Meningococcal Infections

Meningococci are a type of bacteria that cause serious infections. The most common infection is meningitis, which is an inflammation of the thin tissue that surrounds the brain and spinal cord. Meningococci can also cause other problems, including a serious bloodstream infection called sepsis.

Meningococcal infections can spread from person to person. Risk factors include

  • Age - it is more common in infants, teens, and young adults
  • Living in close quarters, such as in college dorms or military settings
  • Certain medical conditions, such as not having a spleen
  • Travel to areas where meningococcal disease is common

In its early stages, you may have flu-like symptoms and a stiff neck. But the disease can progress quickly and can be fatal. Early diagnosis and treatment are extremely important. Lab tests on your blood and cerebrospinal fluid can tell if you have it. Treatment is with antibiotics. Since the infection spreads from person to person, family members may also need to be treated.

A vaccine can prevent meningococcal infections.

Symptoms of Meningococcal Infections

The following features are indicative of Meningococcal Infections:
  • headache
  • stiff neck
  • nausea
  • vomiting
  • photophobia
  • confusion
  • sudden fever onset

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Common Causes of Meningococcal Infections

The following are the most common causes of Meningococcal Infections:
  • neisseria meningitidis bacteria

Risk Factors for Meningococcal Infections

The following factors may increase the likelihood of Meningococcal Infections:
  • infants younger than one year old
  • adolescents and young adults 16 through 23 years old
  • living in close quarters

Prevention of Meningococcal Infections

Yes, it may be possible to prevent Meningococcal Infections. Prevention may be possible by doing the following:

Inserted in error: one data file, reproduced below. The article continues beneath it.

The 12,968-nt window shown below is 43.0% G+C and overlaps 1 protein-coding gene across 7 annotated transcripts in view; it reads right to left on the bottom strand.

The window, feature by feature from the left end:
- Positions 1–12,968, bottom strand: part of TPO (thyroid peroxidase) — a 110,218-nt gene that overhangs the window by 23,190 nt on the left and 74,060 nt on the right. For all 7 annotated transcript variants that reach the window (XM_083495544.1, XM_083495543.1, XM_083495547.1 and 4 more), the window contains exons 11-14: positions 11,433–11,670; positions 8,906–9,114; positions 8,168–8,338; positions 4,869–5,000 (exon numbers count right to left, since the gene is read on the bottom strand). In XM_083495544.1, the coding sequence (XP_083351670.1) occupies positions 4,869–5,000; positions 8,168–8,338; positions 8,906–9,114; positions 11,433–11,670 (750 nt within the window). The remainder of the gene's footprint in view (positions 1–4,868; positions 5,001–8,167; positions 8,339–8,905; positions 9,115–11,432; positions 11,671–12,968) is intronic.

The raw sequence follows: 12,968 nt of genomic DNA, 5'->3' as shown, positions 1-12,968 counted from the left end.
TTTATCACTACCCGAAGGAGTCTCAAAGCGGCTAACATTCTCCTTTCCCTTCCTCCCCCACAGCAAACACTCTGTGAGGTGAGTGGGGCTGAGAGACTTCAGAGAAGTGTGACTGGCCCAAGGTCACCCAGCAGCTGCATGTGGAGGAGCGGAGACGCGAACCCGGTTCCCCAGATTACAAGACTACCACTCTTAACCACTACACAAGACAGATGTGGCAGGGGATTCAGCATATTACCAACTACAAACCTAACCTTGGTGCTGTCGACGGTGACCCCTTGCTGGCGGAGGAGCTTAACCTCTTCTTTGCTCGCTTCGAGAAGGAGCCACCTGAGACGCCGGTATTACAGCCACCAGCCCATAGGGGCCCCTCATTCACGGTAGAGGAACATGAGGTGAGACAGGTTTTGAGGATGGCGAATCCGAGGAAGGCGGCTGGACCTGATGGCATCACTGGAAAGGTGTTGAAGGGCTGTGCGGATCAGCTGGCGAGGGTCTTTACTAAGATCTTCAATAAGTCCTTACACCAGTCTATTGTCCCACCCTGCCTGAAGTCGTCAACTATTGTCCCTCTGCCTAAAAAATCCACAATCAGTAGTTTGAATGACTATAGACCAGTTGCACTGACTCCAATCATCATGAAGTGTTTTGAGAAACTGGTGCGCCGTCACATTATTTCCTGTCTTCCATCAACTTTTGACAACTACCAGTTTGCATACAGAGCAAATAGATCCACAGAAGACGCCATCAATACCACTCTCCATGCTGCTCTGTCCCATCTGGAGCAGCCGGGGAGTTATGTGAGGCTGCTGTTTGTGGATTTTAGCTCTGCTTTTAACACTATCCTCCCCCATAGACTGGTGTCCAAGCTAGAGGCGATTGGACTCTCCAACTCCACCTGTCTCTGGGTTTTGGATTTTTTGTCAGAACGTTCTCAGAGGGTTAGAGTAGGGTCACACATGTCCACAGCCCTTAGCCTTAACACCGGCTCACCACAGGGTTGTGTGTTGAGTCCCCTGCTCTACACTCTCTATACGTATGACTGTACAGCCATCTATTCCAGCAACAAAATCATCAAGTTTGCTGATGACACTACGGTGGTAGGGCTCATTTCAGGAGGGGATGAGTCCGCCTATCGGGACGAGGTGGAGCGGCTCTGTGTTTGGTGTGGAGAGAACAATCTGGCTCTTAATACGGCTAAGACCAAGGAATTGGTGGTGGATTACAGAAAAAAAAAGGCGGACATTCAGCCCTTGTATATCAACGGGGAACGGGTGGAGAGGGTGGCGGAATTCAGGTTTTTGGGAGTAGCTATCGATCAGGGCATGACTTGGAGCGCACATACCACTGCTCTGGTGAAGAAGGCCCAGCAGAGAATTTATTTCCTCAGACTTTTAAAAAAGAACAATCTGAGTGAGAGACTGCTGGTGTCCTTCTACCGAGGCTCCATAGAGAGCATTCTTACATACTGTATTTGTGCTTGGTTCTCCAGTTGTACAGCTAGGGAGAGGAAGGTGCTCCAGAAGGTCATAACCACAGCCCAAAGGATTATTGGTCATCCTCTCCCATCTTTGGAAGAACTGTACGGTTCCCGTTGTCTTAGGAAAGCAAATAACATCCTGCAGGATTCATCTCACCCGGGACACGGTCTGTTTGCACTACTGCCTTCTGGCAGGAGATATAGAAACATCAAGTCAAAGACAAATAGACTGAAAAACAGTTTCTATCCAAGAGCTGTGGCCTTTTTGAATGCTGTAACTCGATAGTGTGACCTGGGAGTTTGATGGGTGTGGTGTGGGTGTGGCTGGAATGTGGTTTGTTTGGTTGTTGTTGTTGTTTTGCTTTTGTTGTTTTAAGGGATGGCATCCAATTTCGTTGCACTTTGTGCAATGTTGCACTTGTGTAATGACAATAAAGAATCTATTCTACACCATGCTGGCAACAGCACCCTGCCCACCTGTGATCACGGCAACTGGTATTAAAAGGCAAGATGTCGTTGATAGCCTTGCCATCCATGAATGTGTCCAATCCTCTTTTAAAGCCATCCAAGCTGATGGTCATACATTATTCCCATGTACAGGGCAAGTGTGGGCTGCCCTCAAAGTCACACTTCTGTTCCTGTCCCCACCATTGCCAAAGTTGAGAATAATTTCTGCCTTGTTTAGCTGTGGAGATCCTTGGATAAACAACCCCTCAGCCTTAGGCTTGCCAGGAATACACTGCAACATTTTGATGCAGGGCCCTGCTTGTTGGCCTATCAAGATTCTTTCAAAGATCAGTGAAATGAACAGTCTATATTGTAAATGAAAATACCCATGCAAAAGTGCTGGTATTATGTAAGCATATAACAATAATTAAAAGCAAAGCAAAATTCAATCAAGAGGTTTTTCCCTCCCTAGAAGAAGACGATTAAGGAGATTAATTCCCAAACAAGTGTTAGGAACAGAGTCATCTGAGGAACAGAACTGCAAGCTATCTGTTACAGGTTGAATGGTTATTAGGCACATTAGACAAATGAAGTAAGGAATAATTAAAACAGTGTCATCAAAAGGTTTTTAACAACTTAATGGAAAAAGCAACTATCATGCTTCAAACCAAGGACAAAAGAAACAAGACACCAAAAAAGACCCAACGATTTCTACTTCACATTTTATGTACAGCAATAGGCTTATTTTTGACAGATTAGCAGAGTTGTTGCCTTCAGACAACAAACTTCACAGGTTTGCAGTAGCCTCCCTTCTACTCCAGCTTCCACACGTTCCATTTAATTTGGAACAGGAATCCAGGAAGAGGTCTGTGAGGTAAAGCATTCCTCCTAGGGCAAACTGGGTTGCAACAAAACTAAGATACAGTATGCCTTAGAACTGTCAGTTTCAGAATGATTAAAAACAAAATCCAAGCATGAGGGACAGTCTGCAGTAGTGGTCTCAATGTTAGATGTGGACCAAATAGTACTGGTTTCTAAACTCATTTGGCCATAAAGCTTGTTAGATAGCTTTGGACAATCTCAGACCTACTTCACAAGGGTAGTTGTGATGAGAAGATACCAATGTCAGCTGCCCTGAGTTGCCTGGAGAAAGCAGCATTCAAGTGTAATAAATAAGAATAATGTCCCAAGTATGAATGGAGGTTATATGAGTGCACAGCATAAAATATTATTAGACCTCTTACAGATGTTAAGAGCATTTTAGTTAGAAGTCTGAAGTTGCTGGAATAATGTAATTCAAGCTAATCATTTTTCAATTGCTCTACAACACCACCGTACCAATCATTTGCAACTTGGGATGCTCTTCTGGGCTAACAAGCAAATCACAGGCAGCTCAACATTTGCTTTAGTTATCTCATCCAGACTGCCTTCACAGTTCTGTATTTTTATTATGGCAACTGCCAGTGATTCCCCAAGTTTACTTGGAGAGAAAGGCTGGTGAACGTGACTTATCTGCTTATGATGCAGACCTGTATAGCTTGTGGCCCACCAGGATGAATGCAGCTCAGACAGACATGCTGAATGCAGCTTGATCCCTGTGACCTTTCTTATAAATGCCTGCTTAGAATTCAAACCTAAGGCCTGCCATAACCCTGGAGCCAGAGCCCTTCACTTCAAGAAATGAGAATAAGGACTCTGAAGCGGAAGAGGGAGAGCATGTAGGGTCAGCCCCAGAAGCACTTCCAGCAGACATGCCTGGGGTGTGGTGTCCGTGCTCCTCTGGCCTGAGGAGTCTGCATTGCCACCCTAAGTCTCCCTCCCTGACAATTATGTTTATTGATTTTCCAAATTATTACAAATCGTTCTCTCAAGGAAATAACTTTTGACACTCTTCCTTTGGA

• meningococcus vaccines
  • maintaining healthy habits
  • not having close contact with people who are sick

Occurrence of Meningococcal Infections

Number of Cases

The following are the number of Meningococcal Infections cases seen each year worldwide:
  • Not common between 50K - 500K cases

Common Age Group

Meningococcal Infections can occur at any age.

Common Gender

Meningococcal Infections can occur in any gender.

Lab Tests and Procedures for Diagnosis of Meningococcal Infections

The following lab tests and procedures are used to detect Meningococcal Infections:
  • Blood cultures: To detect and study a particular bacteria
  • Polymerase chain reaction (PCR) amplification: To determine the specific cause and determine proper treatment

Doctor for Diagnosis of Meningococcal Infections

Patients should visit the following specialists if they have symptoms of Meningococcal Infections:
  • Infectious disease specialist
  • Critical care medicine specialist

Complications of Meningococcal Infections if untreated

Yes, Meningococcal Infections causes complications if it is not treated. Below is the list of complications and problems that may arise if Meningococcal Infections is left untreated:
  • loss of limb
  • deafness
  • nervous system problems
  • brain damage
  • raised intracranial pressure
  • disseminated intravascular coagulation
  • seizures
  • circulatory collapse and organ failure
  • blindness
  • reduced IQ
  • gangrene leading to amputations

Medicines for Meningococcal Infections

Below is the list of medicines used for Meningococcal Infections:

Self-care for Meningococcal Infections

The following self-care actions or lifestyle changes may help in the treatment or management of Meningococcal Infections:
  • Wash hands thoroughly: Careful hand-washing helps prevent germs
  • Practice good hygiene: Don't share drinks, foods, straws, eating utensils, lip balms or toothbrushes with anyone else
  • Eat healthy diet
  • Cover your mouth: Cover your nose and mouth while sneezing or coughing
  • Avoid smoking: Avoid cigarette smoke

Time for Treatment of Meningococcal Infections

While time-period of treatment for each patient may vary, below is the typical time-period for Meningococcal Infections to resolve if treated properly under an expert supervision:
  • In 1 - 4 weeks

Is Meningococcal Infections Infectious?

Yes, Meningococcal Infections is known to be infectious. It can spread across people via the following means:
  • sharing respiratory and throat secretions
  • coughing
  • kissing
  • close or lengthy contact with a patient with meningococcal disease

Related Topics

Last updated date

This page was last updated on 2/04/2019.
This page provides information for Meningococcal Infections.

Related Topics


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